> The actual time would probably be more useful than the time since
> boot.

Heck - I can use both. Its cheap enough.

> I still have a problem with what I see as a fundamental weakness
> in storing "randomness" across reboots.

Schneier recommends this in his Yarrow paper.

> Logically, given a sufficiently large amount of time between a
> crash and the subsequent reboot, one could predict the random
> state, and attack immediately after a reboot... just like one
> could guess the fortune now, following a reboot.

Sure. If you followed the complete thread, you'll see we are
trying to deal with this.

> The state save in the shutdown -- besides not working unless you
> hopping on one leg, pat your head, and rub your tummy while
> singinging "Danny Boy" (or the moral equivalent of not being
> allowed to crash or use the "halt" or "reboot" commands) -- seems
> to me to be an inherent security flaw.

Not really. To exploit it, you need to be either root or have the
console. It would be easier to get the state out of /dev/kmem at
that stage. We covered this _months_ ago.

> Matt's points about compromise, number of random bits, as well
> as the amount of time it's OK to take, are also salient.
> Bottom line: any algorithm predicated only on saved state and
> based on predictable progression over a large period of time in
> which a compromise may be effected, is a problem.

The relevance to Yarrow is...?

And your solution is.....?

> Perhaps it's time to draft a "big gun"?  Someone who knows
> enough about number theory to know that multiplying two
> random numbers together results in less randomness, not more?

Bruce Schneier good enough?

> Or perhaps it's time to use a "tried but true" algorithm,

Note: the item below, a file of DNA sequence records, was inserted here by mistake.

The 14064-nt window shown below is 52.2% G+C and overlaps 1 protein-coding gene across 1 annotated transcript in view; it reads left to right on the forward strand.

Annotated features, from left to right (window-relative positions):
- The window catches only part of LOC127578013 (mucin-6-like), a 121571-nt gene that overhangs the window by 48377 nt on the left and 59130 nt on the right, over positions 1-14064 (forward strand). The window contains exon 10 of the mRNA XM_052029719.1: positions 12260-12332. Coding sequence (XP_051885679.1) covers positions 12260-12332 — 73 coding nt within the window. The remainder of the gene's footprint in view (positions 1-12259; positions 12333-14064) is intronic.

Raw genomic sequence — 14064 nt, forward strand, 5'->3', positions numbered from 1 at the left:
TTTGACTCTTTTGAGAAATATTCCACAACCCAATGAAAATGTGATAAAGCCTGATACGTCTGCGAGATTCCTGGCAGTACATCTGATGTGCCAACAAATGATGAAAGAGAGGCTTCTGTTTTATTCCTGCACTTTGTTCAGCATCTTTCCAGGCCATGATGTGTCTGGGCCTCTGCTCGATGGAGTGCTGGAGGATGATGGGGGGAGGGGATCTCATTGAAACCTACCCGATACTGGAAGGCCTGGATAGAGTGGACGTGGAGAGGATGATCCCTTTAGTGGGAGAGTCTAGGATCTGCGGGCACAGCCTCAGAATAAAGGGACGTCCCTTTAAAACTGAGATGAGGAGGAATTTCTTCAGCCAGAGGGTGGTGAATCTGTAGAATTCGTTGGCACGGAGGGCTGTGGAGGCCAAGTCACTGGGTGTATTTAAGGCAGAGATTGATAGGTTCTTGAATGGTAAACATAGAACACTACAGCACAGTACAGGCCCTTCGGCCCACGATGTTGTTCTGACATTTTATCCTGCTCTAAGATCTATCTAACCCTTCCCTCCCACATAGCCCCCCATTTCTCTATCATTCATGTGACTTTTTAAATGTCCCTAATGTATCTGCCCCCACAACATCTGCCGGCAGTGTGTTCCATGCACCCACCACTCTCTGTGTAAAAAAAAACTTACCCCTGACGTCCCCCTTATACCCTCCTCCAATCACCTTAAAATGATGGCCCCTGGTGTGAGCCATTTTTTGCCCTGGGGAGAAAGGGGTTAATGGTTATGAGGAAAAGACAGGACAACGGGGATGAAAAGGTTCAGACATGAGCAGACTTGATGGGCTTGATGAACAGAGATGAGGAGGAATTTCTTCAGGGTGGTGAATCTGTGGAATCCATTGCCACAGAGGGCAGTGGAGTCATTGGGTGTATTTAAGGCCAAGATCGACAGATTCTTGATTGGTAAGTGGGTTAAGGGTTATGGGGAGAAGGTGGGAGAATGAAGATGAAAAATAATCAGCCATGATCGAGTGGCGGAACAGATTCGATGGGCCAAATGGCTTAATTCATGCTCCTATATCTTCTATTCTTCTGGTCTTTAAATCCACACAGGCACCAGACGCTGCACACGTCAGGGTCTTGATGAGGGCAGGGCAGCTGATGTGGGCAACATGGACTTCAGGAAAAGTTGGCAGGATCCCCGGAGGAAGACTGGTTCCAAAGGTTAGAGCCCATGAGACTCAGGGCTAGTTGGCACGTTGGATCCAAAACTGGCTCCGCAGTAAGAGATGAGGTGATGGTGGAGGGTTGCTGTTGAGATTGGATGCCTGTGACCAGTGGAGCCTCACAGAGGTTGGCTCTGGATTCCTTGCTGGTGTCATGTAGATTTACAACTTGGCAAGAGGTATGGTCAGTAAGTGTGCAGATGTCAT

> like the 48 bit linear congruential algorithm, with a polynomial
> preterbation based on the current time at the time of reseeding,
> until the random ducks get (not) in a row?  Pseudorandom seeding
> with a hidden key has got to be better than anything that opens
> a computation window for as long as your system is down after a
> crash... after all, we _are_ talking about security through
> obscurity (of the next number in a pseudorandom sequence), here.

Yarrow not good enough for you? Why not? What cryptanalysis of
it are you aware of that leads to a compromise?

Where is your rebuttal of Schneier's "Attacking PRNG's" paper?

> Nothing wrong with finding a handy giant, and standing on its
> shoulders... it's a time honored scientific tradition.

And I didn't do this how....?

> I'm not really volunteering here, since I'm just an applied
> mathematician, and only ever got off on theory as it applied
> to real problems in physics and computer science and elsewhere.
> I just know enough to know that it'd be dangerous to trust me to
> do the job 100% correctly.  8-).  But I also see this as getting
> more important as /dev/random gets more and more central to
> security and authentication policy and enforcement.

Isn't theory wonderful?

Mark Murray
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